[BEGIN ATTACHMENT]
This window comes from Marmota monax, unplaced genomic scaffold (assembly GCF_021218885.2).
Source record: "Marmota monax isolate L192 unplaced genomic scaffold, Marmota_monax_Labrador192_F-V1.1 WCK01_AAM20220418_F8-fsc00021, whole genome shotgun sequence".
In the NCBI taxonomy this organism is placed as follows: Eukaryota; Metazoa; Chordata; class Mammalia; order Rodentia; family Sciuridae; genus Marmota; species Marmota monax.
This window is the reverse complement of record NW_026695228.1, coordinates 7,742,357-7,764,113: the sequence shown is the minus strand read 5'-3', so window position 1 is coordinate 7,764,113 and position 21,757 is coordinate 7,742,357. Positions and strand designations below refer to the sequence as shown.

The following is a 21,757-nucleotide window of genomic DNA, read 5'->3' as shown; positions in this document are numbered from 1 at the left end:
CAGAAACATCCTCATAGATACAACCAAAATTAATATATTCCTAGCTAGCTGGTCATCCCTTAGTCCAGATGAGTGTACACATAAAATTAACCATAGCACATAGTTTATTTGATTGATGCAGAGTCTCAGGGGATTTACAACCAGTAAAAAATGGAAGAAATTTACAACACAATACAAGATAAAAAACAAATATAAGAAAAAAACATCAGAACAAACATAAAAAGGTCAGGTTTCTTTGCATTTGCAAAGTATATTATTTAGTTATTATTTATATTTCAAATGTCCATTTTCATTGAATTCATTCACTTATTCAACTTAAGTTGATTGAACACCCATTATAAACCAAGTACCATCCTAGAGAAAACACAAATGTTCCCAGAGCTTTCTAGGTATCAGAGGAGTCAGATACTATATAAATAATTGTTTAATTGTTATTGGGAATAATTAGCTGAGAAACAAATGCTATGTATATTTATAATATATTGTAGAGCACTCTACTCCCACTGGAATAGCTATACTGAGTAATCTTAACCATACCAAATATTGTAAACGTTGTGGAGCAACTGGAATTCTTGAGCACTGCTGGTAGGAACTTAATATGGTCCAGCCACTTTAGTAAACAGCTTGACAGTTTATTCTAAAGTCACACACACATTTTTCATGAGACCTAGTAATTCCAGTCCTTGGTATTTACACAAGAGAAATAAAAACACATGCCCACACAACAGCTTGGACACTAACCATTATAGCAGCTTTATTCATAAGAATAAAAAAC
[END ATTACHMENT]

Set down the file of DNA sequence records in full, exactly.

This window comes from Marmota monax, unplaced genomic scaffold (assembly GCF_021218885.2).
Source record: "Marmota monax isolate L192 unplaced genomic scaffold, Marmota_monax_Labrador192_F-V1.1 WCK01_AAM20220418_F8-fsc00021, whole genome shotgun sequence".
In the NCBI taxonomy this organism is placed as follows: Eukaryota; Metazoa; Chordata; class Mammalia; order Rodentia; family Sciuridae; genus Marmota; species Marmota monax.
This window is the reverse complement of record NW_026695228.1, coordinates 7,742,357-7,764,113: the sequence shown is the minus strand read 5'-3', so window position 1 is coordinate 7,764,113 and position 21,757 is coordinate 7,742,357. Positions and strand designations below refer to the sequence as shown.

The following is a 21,757-nucleotide window of genomic DNA, read 5'->3' as shown; positions in this document are numbered from 1 at the left end:
CAGAAACATCCTCATAGATACAACCAAAATTAATATATTCCTAGCTAGCTGGTCATCCCTTAGTCCAGATGAGTGTACACATAAAATTAACCATAGCACATAGTTTATTTGATTGATGCAGAGTCTCAGGGGATTTACAACCAGTAAAAAATGGAAGAAATTTACAACACAATACAAGATAAAAAACAAATATAAGAAAAAAACATCAGAACAAACATAAAAAGGTCAGGTTTCTTTGCATTTGCAAAGTATATTATTTAGTTATTATTTATATTTCAAATGTCCATTTTCATTGAATTCATTCACTTATTCAACTTAAGTTGATTGAACACCCATTATAAACCAAGTACCATCCTAGAGAAAACACAAATGTTCCCAGAGCTTTCTAGGTATCAGAGGAGTCAGATACTATATAAATAATTGTTTAATTGTTATTGGGAATAATTAGCTGAGAAACAAATGCTATGTATATTTATAATATATTGTAGAGCACTCTACTCCCACTGGAATAGCTATACTGAGTAATCTTAACCATACCAAATATTGTAAACGTTGTGGAGCAACTGGAATTCTTGAGCACTGCTGGTAGGAACTTAATATGGTCCAGCCACTTTAGTAAACAGCTTGACAGTTTATTCTAAAGTCACACACACATTTTTCATGAGACCTAGTAATTCCAGTCCTTGGTATTTACACAAGAGAAATAAAAACACATGCCCACACAACAGCTTGGACACTAACCATTATAGCAGCTTTATTCATAAGAATAAAAAAC